So I tried Google Scholar with author:wp-lewis and there were 79 hits, the tops ones from an engineer in Australia (scratch that one); a doctor from USC Medical School doing tropical medicine and parasitology, top cited works dating back to the 1960s. Hmm. Right state, not exactly climate-related, and MD != PhD, though he might have both. Wait! I found this article from Arch.Ophthalmol (1961) listing the lead author as William P Lewis, PhD - an exact match. Stuff about parasite infections. The most recent work that's clearly by the same author is from 1977. The same guy as the one publishing one paper in 1992 on TB and HIV, out of USC School of Medicine? Still around in 1998 or later to sign petitions? Who knows.
But has any WP Lewis published anything at all on climate change? Well, Google Scholar on author:wp-lewis climate returns three, one by someone else, an engineer, and two by the parasitologist; one mentions "amebic infections acquired in temperate climates". The other one is paywalled; the abstract doesn't mention climate; it's mainly about diagnostic tests for amebiasis. Hmm... climate expert?
Next I did a couple of google searches, and found there is one William P Lewis, P.Eng, working in Yuba City, California in wastewater treatment. He's even published a couple of articles that show up in Google Scholar, including one on how new aerators saved 1/3 of the power consumption for their treatment plant. Good on ya, WP. Three of his papers even mention the word "climate" (ties in with hydrology, affecting water services, I guess.)
So, are any of these William P Lewises the obvious candidate for OISM petition signer? Ummm... I'm not sure. One is a PhD in parasitology at UCLA, publishing up to 1977; one is an MD at USC med school, a single paper in 1992; was the WP Lewis, PhD who wrote on parasitology in the 60's this same doctor, or perhaps his father? (there's no 'II' or 'Jr') Or no relation?
The other one in Yuba City has a P.Eng. professional designation (implying perhaps an MSc or BSc in engineering - you can get a P.Eng without a PhD.)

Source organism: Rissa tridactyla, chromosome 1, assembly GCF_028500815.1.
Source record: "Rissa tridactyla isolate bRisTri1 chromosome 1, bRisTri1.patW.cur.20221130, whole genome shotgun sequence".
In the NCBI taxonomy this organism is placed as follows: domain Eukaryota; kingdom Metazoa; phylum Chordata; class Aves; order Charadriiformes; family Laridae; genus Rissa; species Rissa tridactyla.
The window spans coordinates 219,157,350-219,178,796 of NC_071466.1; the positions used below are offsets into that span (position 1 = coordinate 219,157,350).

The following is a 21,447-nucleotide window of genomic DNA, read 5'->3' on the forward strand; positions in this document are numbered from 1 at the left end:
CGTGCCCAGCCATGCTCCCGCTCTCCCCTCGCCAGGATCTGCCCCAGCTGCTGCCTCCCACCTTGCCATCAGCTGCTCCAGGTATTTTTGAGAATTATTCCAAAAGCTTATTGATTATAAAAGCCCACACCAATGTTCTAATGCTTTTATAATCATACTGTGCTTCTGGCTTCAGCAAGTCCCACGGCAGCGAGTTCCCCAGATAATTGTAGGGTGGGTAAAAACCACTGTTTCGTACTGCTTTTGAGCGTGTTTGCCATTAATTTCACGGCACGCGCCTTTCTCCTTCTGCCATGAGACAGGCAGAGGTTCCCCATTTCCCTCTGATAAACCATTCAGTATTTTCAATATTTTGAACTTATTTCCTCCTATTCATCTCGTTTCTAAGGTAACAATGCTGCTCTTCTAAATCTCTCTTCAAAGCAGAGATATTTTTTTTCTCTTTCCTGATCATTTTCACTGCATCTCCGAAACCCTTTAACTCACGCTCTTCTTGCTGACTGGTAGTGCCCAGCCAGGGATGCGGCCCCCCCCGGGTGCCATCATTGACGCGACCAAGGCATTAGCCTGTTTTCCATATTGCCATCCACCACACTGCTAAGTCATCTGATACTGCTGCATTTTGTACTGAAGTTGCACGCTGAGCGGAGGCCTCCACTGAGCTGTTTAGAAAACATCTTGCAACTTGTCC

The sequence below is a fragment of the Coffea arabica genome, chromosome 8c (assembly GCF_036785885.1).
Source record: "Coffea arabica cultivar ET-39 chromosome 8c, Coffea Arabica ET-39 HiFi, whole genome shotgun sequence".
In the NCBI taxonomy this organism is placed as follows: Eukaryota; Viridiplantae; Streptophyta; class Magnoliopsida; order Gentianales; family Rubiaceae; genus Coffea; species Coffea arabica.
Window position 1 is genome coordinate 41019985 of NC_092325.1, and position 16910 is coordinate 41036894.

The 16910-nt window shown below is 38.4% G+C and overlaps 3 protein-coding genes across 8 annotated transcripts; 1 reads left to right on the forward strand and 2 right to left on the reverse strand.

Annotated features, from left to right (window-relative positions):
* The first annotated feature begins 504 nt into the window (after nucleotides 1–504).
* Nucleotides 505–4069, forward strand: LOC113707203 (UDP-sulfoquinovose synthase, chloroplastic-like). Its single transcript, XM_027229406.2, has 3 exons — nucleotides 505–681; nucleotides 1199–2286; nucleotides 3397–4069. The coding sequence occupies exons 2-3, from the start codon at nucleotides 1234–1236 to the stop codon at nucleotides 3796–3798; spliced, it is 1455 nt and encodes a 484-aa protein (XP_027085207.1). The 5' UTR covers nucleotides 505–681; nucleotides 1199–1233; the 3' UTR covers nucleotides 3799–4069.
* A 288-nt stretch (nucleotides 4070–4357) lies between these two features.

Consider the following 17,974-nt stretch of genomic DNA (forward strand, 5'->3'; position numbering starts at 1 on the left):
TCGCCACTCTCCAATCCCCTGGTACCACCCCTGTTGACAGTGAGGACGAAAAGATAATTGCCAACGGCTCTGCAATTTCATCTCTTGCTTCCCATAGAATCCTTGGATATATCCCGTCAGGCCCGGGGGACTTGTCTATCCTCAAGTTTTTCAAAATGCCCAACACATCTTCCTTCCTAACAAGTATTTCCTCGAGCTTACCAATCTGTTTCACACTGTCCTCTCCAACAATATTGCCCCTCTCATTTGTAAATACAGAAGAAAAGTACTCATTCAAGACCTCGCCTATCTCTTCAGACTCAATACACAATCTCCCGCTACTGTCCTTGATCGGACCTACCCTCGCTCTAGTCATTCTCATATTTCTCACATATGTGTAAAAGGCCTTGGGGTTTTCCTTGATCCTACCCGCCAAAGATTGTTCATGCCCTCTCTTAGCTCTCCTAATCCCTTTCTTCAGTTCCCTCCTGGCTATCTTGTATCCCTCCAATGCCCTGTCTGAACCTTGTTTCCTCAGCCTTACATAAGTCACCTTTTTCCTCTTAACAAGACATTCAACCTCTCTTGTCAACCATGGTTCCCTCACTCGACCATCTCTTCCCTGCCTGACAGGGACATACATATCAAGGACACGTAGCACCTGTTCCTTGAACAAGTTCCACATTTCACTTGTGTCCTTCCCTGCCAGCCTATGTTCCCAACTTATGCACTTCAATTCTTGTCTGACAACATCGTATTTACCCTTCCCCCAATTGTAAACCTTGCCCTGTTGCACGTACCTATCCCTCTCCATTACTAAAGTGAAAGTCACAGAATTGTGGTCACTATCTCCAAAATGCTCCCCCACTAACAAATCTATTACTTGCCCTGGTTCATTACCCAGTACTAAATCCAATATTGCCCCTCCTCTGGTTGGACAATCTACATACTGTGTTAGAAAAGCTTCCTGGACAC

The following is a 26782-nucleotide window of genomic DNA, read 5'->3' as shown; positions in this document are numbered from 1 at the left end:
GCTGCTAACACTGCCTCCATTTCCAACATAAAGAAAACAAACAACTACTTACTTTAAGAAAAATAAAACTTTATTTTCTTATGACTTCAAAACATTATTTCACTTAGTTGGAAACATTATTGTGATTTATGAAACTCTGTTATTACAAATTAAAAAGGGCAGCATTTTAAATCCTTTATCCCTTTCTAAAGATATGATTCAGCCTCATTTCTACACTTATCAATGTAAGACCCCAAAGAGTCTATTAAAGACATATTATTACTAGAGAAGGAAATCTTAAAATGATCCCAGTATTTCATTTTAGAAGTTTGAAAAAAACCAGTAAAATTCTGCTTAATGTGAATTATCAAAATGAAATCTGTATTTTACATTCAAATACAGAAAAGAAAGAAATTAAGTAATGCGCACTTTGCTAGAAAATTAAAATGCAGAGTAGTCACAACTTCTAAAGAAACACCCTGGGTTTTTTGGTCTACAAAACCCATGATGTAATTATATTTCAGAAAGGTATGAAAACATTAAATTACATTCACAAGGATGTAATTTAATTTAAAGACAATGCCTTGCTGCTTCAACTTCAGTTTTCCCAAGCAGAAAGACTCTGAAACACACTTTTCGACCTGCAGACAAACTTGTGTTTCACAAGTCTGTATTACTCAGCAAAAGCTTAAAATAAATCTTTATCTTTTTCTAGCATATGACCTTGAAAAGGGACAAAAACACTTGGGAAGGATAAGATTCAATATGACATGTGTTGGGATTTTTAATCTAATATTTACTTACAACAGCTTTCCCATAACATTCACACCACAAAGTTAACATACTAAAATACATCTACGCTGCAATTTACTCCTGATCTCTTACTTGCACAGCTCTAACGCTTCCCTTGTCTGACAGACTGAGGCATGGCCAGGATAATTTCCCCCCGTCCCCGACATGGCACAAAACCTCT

None of them has published any research into climate science, but then we already knew the Oregon Petition was pretty "liberal", pardon the expression, on name inclusion.
So who signed the petition, exactly: the tropical medicine prof, the 1960s opthalmologist, or the wastewater treatment engineer - or someone else entirely, who has even less of a web presence?
This took me at least 20 minutes to research, not counting the time to write up this blog entry. By contrast, a match on a real climate scientist with a teaching job at a university can typically be traced and added to my list in under two minutes. That ease is what's made it possible for me to accumulate a couple of thousand completed listings; the legitimate experts simply show up quickly in a Google search for their name. Nearly everyone doing research at a university has a homepage on the university's website, and once they've published any peer-reviewed work at all, their name will show up in Google Scholar. There, a single article on a relevant topic may provide the author's full name (if they don't limit the printout to first initial(s) only, a vexatious and outdated convention) and institutional affiliation (at the time.)
It's not uncommon for a young scientist's career path to lead through various universities and research centres, often spanning the globe. It can require a bit more reading to see if it's the same person working at two different places at different times, but it can also be interesting to see a rising star get hired away by another school or lab halfway around the world (or be forced to settle for that, perhaps?)
I've still got John A. Ogren to cover - I'll split him off into another post.